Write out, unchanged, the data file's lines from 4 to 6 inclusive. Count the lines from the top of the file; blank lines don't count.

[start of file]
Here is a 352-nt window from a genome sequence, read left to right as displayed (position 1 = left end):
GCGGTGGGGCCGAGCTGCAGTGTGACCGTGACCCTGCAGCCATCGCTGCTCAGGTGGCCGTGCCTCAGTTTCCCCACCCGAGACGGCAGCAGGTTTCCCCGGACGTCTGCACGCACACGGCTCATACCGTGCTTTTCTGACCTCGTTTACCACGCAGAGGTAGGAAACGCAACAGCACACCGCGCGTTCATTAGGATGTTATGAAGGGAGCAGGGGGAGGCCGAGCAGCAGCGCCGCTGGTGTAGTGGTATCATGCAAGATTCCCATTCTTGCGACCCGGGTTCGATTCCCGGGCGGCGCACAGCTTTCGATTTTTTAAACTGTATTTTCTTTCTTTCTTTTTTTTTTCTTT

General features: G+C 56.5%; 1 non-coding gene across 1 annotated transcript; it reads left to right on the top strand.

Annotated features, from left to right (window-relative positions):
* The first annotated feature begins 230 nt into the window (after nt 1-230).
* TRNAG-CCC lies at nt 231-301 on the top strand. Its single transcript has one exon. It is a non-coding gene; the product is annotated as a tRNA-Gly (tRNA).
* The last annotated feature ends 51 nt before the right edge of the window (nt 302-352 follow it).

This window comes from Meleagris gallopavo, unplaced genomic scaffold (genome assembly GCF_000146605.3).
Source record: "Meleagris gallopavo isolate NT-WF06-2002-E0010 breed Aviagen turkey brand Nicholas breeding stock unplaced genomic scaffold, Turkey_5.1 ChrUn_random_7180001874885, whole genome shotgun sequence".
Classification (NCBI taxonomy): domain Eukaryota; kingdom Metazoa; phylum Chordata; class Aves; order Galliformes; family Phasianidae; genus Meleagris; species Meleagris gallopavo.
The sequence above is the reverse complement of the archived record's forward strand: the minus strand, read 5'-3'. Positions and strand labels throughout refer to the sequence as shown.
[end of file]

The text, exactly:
Annotated features, from left to right (window-relative positions):
* The first annotated feature begins 230 nt into the window (after nt 1-230).
* TRNAG-CCC lies at nt 231-301 on the top strand. Its single transcript has one exon. It is a non-coding gene; the product is annotated as a tRNA-Gly (tRNA).